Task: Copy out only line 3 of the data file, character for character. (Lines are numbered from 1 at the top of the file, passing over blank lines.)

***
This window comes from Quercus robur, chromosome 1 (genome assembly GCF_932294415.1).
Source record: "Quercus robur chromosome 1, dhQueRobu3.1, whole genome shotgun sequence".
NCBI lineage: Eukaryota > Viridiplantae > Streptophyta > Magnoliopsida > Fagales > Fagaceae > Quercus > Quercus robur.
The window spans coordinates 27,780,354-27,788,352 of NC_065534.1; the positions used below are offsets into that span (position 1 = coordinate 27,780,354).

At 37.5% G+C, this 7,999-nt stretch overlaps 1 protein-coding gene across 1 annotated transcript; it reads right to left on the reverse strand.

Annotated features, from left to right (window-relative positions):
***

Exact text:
NCBI lineage: Eukaryota > Viridiplantae > Streptophyta > Magnoliopsida > Fagales > Fagaceae > Quercus > Quercus robur.